In this day and age, education is one of the most important things. Without it, we are useless. Society today, at least in my idea, is based on a cogwheel machine: everyone contributes to the mechanism. If you don't have an education, you are a rusted cog, so you're thrown to the bottom of the bucket, having to do some unpleasant jobs.
     
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  7. Hannah Davis

    Hannah Davis Active Member
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    I am amazed at the fact that fractions aren't taught in schools any longer, but then again I'm not. School these days seems to be all about teaching kids to pass a test given by the government to prove that schools and teachers are performing. So,school has become about teachig a test not about teaching the fundamentals as we were taught while growing up well unless its part of the test. Which is sad, when I was growing up I didn't enjoy learning fractions but as time went on I was grateful that I did because of the fact that went on to learn to sew and measurements have fractions in them.
     
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  8. Richard Paradon

    Richard Paradon Well-Known Member
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    I think the "three R's" have evolved into the "three $$$'s".
     
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  9. Tom Locke

    Tom Locke Very Well-Known Member
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    I was talking to a history lecturer recently and he was talking about subjects taught at schools and universities. Now this chap is far from being an old fogey, but he observed that, never mind things like Latin and Greek, subjects like history and English literature are marginalised now. Economics and IT are the flavours of the month. Sadly, as he suggested, everything (including education) is geared to materialism and consumerism these days.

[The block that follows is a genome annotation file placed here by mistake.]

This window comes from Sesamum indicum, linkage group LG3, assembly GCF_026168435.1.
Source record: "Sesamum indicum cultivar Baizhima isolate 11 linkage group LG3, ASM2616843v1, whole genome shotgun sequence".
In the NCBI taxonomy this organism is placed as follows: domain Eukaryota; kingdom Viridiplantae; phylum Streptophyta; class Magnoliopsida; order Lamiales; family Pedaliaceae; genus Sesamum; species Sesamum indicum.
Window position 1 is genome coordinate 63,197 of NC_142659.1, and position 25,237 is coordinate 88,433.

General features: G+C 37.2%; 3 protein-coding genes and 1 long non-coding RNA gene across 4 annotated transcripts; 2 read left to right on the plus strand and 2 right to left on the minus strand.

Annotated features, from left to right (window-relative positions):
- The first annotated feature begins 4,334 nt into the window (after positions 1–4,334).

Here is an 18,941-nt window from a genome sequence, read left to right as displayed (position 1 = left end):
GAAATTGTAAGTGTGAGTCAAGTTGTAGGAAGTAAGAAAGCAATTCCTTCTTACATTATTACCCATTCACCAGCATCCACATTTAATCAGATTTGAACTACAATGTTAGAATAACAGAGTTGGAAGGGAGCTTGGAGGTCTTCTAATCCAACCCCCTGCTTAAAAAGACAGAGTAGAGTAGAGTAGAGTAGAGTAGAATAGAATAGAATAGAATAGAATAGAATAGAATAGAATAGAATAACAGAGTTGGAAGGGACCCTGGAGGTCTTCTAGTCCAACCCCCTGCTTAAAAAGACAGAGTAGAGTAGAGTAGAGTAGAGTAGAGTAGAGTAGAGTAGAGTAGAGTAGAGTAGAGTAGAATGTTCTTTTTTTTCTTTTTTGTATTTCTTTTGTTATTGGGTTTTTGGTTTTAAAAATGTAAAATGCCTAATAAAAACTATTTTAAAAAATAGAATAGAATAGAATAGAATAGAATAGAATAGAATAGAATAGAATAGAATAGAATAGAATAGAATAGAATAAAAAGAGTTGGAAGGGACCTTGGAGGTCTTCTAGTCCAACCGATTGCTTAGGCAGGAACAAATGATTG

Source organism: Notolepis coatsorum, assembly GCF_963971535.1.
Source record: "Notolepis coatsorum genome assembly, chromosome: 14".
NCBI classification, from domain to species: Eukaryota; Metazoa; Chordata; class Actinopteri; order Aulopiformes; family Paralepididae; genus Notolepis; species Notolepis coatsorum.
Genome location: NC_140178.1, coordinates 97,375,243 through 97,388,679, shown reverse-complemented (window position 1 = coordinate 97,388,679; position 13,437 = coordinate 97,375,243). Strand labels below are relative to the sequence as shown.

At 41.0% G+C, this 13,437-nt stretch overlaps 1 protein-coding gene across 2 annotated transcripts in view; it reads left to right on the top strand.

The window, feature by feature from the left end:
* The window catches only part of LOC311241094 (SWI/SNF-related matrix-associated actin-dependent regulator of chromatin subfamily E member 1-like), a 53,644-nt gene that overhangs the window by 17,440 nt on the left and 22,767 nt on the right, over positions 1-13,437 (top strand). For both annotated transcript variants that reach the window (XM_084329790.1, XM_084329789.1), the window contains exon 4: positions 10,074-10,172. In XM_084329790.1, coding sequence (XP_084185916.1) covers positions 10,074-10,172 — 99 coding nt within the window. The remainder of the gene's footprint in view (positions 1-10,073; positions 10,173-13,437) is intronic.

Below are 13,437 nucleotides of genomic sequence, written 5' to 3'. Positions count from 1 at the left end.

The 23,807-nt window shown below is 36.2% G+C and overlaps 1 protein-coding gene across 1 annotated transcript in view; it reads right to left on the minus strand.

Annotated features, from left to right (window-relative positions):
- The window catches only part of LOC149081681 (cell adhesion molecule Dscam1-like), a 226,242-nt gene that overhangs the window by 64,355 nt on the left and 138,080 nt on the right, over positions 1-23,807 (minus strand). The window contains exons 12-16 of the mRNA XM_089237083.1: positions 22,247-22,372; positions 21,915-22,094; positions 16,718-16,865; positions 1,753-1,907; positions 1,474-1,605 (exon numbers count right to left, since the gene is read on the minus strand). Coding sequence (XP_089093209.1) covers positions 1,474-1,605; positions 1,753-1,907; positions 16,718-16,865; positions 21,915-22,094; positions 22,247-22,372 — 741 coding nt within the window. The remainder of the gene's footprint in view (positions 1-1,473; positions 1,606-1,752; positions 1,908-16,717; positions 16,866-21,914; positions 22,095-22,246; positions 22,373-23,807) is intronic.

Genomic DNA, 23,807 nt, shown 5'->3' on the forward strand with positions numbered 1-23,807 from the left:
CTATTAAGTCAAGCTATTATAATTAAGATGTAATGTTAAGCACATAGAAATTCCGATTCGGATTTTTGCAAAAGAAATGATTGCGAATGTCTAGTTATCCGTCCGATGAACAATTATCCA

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  10. Ken Anderson

    Ken Anderson Greeter
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    My feeling is that our public school system is more concerned with producing willing workers than in educating children, and that is unsettling.
     
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  11. Avigail David

    Avigail David Very Well-Known Member
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    Thankfully, our system of education here in our state still values learning and mastery (academics, life and character) very important. We don't shy being called "backwards and primitive". That's how I think, so far. With 'desperate measures', we enjoy our right to teach our children the value of loving learning and contributing productively in our community. Economically, we are of average standing, hard-working tax-paying citizens in our society.

    Sounds idealistic.
     
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  12. Jennifer Graves

    Jennifer Graves Active Member
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    That's horrible. They are determined to make our children and grandchildren really stupid. I feel so sorry for the children whose parents don't have time to teach them everything to schools won't.